You’re not ready for this ‘Back to the Future’ meme, but your kids will love it

Back to the Future/Universal Pictures

A meme that’s ahead of its time.

When Back to the Future came out in 1985, “internet meme culture” wasn’t a thing, and there’s no chance anyone could have predicted it. But that’s one of the points of Back to the Future: if you dropped contemporary culture on the people of 30 years ago, they wouldn’t be ready for it. Recall the scene where Marty McFly (Michael J. Fox) plays heavy-metal guitar riffs for the people of the ’50s—they don’t exactly appreciate it. Well, 30-ish years after the movie’s release, that scene is now a meme.

“Guess you’re not ready for that yet,” Marty sheepishly apologizes. Then he adds, “But your kids are gonna love it.”

A two-panel screengrab of that dialogue is now the de facto meme for talking about anything that didn’t catch on because it was too far ahead of its time. And, you know what? The kids love it. Let’s take a look at some good Back to the Future memes.

Hideo Kojima’s Metal Gear Solid 2 was a little weird when it came out, but it’s now considered visionary, and it’s influenced many game designs of the 2010s.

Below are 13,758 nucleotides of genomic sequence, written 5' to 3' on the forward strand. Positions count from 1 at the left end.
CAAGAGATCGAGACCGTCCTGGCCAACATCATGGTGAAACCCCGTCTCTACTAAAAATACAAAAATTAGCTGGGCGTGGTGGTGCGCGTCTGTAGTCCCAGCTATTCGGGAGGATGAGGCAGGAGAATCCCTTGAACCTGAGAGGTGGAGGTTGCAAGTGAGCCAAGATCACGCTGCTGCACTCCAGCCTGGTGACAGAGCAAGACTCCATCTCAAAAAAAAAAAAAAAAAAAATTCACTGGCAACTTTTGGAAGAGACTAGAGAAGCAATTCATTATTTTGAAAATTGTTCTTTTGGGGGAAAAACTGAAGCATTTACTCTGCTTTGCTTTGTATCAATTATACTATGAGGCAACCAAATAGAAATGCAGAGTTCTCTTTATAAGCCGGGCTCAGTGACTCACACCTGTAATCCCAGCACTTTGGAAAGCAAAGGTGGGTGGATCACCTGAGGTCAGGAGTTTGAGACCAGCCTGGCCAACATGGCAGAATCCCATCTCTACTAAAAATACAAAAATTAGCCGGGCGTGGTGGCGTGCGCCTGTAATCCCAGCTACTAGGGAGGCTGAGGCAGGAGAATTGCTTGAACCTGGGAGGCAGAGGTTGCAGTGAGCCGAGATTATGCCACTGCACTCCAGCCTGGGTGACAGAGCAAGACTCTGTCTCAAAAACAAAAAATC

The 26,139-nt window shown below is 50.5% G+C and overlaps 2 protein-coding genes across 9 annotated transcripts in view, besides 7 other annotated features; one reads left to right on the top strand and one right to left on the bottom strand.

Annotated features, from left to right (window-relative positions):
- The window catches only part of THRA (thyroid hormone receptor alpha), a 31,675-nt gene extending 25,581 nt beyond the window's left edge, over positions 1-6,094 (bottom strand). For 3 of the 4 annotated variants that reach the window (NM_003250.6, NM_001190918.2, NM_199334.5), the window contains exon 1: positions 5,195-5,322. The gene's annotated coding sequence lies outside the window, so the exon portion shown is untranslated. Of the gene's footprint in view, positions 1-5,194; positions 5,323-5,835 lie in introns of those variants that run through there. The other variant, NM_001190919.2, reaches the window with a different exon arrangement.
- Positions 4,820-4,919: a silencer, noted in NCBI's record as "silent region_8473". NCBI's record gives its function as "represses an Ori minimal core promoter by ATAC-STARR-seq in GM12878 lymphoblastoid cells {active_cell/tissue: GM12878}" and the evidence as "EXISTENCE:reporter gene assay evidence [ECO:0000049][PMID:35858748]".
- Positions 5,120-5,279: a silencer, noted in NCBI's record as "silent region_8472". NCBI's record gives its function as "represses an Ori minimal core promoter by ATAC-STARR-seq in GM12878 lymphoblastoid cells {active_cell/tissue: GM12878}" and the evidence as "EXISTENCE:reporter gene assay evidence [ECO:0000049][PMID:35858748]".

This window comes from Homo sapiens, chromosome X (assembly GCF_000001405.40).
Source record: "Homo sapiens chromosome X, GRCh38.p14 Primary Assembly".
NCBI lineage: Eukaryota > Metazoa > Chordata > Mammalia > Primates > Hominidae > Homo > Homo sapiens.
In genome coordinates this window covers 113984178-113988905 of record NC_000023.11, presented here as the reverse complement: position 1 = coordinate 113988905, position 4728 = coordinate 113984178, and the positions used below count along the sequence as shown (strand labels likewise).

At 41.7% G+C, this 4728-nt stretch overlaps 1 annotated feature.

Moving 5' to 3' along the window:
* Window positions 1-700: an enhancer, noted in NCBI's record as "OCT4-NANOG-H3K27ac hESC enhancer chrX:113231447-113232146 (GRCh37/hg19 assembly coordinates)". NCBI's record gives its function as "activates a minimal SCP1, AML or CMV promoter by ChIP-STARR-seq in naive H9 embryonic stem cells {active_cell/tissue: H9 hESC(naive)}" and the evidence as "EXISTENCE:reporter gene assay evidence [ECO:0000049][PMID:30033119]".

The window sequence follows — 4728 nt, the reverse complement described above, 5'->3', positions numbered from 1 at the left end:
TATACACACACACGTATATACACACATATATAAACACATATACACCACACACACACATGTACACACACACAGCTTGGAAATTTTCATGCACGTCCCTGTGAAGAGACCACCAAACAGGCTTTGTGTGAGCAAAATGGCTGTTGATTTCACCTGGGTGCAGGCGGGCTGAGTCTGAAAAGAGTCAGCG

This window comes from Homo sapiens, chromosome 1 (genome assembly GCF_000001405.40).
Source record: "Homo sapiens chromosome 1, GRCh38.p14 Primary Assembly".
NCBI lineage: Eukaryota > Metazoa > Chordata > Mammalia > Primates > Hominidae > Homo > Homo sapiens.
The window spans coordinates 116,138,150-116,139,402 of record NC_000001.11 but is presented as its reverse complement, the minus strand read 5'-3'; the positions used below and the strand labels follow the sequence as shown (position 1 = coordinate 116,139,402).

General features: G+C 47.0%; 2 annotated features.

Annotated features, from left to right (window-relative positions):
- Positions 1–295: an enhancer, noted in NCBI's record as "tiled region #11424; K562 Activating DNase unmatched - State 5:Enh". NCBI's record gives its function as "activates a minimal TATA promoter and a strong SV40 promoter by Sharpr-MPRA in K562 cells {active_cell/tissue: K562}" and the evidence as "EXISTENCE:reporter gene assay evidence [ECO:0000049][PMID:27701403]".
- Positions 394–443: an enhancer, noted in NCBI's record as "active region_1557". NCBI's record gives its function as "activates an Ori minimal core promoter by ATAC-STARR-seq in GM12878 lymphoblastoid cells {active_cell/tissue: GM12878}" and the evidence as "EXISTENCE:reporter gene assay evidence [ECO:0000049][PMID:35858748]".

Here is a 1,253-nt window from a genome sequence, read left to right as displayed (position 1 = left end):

This happens in movies and TV, too. People are using the Back to the Future meme to appreciate John Carpenter’s The Thing (even though it came out before BttF).

And David Lynch’s Twin Peaks, which is now considered a classic. Last year’s Twin Peaks: The Return finally got the critical praise that the original series missed in the ’90s.

The meme can also be used for ideas that seem a lot more palatable now than they did at their inception. They could be crass, like 9/11 jokes.

Or prescient, like socialism:

communism bttf cringy12yearold/Reddit

Certain things that seem weird as hell now are going to be completely normal, even cool, in the future. The problem is that, without the power of time travel, no one knows which things those are. We’ll have to leave it to our kids to decide.

READ MORE:

Jay Hathaway

Jay Hathaway

Jay Hathaway is a former senior writer who specialized in internet memes and weird online culture. He previously served as the Daily Dot’s news editor, was a staff writer at Gawker, and edited the classic websites Urlesque and Download Squad. His work has also appeared on nymag.com, suicidegirls.com, and the Morning News.